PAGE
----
Innovative Financing for Development - Options for the EU

Especially since the last economic crisis of 2008 discussions about innovative financing for development have gathered pace. In the 2011 Agenda for Change, the European Commission recognises that government and donor funds are largely insufficient to cover the substantial investments required to improve living conditions in developing and transition countries. This paper analyses key initiatives influencing the current reasoning behind financing of EU external aid measures, and presents options to pursue innovative financing for development by the EU.

Overcoming Low Preference Utilization in Preferential Trade Agreements: Presumption of Origin for Small Shipments

While rules of origin (ROOs) constitute an essential element of preferential trade agreements (PTAs), recent analysis of the utilization of preferences shows that even with liberal ROOs, utilization of preferences is often low, especially by smaller exporters. This reflects the high fixed cost component of demonstrating compliance with ROOs. In order to develop options for increasing the rate of preference utilization – especially by smaller exporters that might benefit most in terms of knowledge spillovers from entering into trade – we first examine different ROOs-related explanations of low preference utilization, in particular those based on exporters’ cost-benefit calculations in relation to compliance with ROOs. Second, we analyze the implications of low preference utilization rates for competition and welfare, which we argue are negative.

What can LDCs acceding to the WTO learn from other acceded countries?

When the World Trade Organization (WTO) was established in 1995, it had less than 130 members. Since then membership has expanded to 159 as a result of 31 completed accessions. Of these, only six were least developed countries (LDCs). Another 24 countries are currently at various stages of the accession process; among these, nine are LDCs. Thus, although it can be argued that the WTO is approaching universal membership, quite a bit remains to be done in terms of LDC accessions.

The purpose of this paper is to provide lessons for countries currently in the process of accession to the WTO, notably LDCs, based on the established practice and experience of other acceded countries. The paper does so by, first, providing a summary overview of WTO accessions and terms of accession of all countries that have acceded to the WTO under Article XII. It also considers recent changes in the WTO accession regime for LDCs, notably the enhanced Guidelines for WTO accession, and draws conclusions from these for the approach of LDCs to WTO accession.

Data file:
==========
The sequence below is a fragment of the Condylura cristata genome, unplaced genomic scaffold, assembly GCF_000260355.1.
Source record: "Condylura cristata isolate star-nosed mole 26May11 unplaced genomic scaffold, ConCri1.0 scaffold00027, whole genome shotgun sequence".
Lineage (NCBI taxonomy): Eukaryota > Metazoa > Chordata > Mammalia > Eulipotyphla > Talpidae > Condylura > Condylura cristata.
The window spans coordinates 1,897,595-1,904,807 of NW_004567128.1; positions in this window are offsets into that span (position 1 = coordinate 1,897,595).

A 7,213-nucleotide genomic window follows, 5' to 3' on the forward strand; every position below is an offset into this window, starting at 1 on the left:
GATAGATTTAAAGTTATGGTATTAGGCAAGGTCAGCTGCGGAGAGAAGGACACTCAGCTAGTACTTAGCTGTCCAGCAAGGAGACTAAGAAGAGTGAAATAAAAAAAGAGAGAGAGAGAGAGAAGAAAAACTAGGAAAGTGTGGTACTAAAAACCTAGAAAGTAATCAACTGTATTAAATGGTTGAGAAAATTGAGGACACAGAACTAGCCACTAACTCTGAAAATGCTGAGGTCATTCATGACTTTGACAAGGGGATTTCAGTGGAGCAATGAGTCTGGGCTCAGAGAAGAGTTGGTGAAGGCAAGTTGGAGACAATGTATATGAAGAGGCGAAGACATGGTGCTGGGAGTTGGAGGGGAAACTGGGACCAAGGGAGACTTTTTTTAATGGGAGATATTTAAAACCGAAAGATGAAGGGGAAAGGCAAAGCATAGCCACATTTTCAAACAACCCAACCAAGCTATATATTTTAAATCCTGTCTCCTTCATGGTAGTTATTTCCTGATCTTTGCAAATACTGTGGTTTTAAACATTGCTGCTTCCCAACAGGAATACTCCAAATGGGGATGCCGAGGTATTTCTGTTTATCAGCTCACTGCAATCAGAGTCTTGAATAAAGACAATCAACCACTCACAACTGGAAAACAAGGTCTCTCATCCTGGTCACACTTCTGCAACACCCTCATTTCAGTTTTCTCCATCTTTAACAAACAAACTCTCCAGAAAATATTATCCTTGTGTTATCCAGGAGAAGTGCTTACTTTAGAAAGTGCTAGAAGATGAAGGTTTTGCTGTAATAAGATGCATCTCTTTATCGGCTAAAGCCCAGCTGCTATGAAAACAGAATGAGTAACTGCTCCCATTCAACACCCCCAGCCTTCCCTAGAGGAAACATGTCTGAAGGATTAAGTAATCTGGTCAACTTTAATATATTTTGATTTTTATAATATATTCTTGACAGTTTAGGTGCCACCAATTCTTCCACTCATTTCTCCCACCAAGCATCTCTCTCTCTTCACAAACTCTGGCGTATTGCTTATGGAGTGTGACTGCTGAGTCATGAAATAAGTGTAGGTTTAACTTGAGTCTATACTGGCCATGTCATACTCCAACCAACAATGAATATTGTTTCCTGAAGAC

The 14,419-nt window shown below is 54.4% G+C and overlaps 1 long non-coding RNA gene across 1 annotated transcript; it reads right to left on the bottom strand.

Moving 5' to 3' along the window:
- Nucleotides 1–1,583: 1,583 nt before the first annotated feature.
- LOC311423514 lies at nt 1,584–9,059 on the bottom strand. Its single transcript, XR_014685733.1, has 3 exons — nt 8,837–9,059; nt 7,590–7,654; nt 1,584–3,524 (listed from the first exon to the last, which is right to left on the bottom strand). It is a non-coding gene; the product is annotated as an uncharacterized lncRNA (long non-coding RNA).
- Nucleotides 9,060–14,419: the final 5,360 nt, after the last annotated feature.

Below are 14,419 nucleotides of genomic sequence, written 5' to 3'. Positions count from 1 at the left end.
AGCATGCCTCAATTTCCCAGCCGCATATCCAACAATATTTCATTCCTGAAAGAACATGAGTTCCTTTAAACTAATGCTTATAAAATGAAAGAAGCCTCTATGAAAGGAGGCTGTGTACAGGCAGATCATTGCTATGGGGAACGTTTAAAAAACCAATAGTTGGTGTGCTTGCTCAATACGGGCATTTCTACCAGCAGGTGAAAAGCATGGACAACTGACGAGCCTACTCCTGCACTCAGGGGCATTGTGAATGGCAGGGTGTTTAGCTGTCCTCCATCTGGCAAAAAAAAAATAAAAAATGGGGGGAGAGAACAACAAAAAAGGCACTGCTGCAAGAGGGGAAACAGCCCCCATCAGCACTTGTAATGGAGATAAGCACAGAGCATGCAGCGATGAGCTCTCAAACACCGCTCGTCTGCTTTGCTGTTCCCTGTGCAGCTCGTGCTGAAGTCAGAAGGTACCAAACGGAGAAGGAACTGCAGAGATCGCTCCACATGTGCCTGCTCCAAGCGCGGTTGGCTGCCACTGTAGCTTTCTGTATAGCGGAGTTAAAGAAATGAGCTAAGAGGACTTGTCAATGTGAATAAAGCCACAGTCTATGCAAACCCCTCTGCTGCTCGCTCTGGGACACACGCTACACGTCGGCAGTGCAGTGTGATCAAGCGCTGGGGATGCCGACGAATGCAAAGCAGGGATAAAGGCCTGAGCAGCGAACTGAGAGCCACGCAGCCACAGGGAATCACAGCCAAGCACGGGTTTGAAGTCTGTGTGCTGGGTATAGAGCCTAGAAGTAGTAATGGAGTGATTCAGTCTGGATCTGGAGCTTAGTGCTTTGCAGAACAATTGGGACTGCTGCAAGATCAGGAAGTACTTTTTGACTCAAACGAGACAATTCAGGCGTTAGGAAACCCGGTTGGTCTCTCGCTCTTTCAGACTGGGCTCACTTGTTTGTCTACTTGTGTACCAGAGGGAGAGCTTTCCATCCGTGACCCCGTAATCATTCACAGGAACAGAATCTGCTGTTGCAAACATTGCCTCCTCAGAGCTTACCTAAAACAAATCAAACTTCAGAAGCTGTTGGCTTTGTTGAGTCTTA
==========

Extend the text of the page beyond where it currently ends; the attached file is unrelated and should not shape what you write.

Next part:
Invest in Ethiopia - Business Landscape

With wages rising across Asia, the factors that made Asia the “Workshop of the World” for the past several decades are changing. Ethiopia’s strategic location, natural resources, and abundant labor position it to become the next global location for labor-intensive manufacturing.

This survey assesses the extent to which the numbers, the business stories, and the analysis validate the pitch and the proposition, and identifies the sectors in which the business opportunities in emerging Ethiopia are likely to be found.

Biofuels and Development: Questioning Environmental and Social Sustainability from a Developing Country Perspective

An increasing number of countries have been supporting the extensive production and use of biofuels hoping to reduce greenhouse gas emissions, ensure energy security and help the rural poor. While the validity of such policy goals is largely shared, many critics doubt that biofuels are the solution and rather question the environmental, social and overall developmental impacts of biofuel expansion and related government support to the sector.

This paper examines the role of each of the above three policy goals in driving the biofuel industry and analyses the developmental impact of biofuels especially on weak economies. It also critically addresses some recent developments and measures taken to ensure the social and environmental sustainability of biofuels.

Anti-Dumping as Insurance Policy: What the “Grey Area” Measures Tell Us

A general argument in support of trade remedies is that they act as an insurance policy that allows countries to take on deeper commitments in trade negotiations than they would otherwise be willing to make.  This paper reviews both the negotiating history of major trade liberalization initiatives and the largely unexploited history of the use of so-called “grey area” measures in the pre-WTO era to manage pressures on domestic economies emanating from international trade to shed light on the extent to which this argument holds true.